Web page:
Carotenoids are also great for eye and skin health. The two carotenoids that are beneficial for the eyes are lutein and zeaxanthin. They protect from glaucoma and macular degeneration.
The nutritional composition of one large hard-boiled egg is the following:
Cholesterol: 186 mg
Selenium: 15.4 mcg
Riboflavin: 0.3 mg
Vitamin D: 44 IU
Vitamin B12: 0.6 mg
Phosphorous: 86 mg
Vitamin A: 293 IU
Folate: 22 mcg
Pastured or Free-Range Eggs Are Better
Not every egg is the same, as the health of each eggs is directly affected by the health of the chicken. Pastured (the top choice for nutrition) or free-range chickens are healthier, and they lay eggs that have higher nutritional values (see this article to learn about what each carton claim actually means). That’s because they’re allowed to forage for insects, worms, and other natural foods that change the composition of the eggs they lay.
A pastured or free range egg contains less cholesterol and saturated fat, but more vitamins A and E, more omega-3s, and more beta-carotene, according to a report by Mother Earth News.
Are Raw Eggs Healthy or Safe?
Raw eggs have been consumed by people for centuries and have only recently became a controversial subject.
The supporters of raw eggs believe that when cooked, an egg loses a lot of its nutrients. Others find the nutritional content to be about the same, but argue that it is easier for the body to digest raw nutrients.
The part that concerns many when it comes to consuming raw eggs is the risk of bacteria such as salmonella, but are these concerns justified?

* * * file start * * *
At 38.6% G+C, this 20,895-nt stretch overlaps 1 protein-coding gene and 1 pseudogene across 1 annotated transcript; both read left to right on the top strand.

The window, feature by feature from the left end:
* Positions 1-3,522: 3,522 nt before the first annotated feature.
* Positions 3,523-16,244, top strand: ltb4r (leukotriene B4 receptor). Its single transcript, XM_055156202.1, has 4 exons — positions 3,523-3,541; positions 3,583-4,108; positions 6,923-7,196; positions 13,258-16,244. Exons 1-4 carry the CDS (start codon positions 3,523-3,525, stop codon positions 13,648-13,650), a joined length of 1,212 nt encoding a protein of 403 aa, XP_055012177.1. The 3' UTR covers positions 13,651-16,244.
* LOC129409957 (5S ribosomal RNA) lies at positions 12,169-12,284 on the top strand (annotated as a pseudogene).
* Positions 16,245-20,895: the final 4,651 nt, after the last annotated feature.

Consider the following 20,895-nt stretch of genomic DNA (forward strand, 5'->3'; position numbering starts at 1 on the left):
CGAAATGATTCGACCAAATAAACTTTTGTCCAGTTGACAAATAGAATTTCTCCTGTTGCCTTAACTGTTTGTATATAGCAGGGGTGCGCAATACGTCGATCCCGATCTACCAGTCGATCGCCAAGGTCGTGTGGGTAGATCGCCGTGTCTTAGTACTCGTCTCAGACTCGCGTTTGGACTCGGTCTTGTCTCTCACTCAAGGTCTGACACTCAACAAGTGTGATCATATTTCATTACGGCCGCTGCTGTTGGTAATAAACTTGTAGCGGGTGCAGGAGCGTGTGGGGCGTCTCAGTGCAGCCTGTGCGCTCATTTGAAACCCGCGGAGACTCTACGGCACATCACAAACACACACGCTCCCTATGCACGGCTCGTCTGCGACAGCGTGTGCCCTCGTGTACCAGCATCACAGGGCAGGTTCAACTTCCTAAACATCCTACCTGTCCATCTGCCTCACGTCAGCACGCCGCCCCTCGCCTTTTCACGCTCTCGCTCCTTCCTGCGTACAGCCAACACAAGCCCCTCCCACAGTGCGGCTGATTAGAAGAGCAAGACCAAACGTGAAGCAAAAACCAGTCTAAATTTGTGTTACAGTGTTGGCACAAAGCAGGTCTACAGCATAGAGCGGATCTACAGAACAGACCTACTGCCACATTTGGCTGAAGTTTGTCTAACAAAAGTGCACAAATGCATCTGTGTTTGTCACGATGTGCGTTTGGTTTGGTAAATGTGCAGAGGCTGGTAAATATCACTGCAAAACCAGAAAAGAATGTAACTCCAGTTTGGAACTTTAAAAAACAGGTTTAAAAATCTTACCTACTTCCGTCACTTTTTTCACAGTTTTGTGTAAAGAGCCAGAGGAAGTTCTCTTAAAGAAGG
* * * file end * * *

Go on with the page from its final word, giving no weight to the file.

Salmonella is becoming less common and right now only an estimated 0.012% of eggs is contaminated. Even if an egg is contaminated, often the bacteria has no chance to grow or spread. And it is highly unlikely to make you sick, especially if your body has a healthy amount of good bacteria in the intestinal system.
People who consume raw eggs are often highly health-conscious and have properly functioning bodies that take care of bacteria if it happens to be injected with the contaminated food.
The situation is not the same for people with weak immune systems.
For people who are generally healthy, the risk of salmonella poisoning is relatively small and to make it even smaller it is recommended to consume only pastured or free-range eggs.
Chickens that are not free range carry more disease as they are not able to move or groom themselves, often standing in manure infested with not-so-good bacteria.
On the other hand free-range chickens have the room to roam and clean themselves, and their eggs are 98% less likely to carry bacteria such as salmonella.
However, many large factories throw the word “cage-free” around yet keep the chickens in the same horrible conditions. It is best to buy eggs from local farmers whom you can ask directly about the conditions in which the chickens live.
The risk is still there, but salmonella can be found not only in eggs, but also in fruits and vegetables and exposure incidents are generally rare. In the end, it is up to you to weight pros and cons and see which food is worth the small risk.
In Emma’s case, the benefits have clearly outweighed any potential (however minuscule) risks.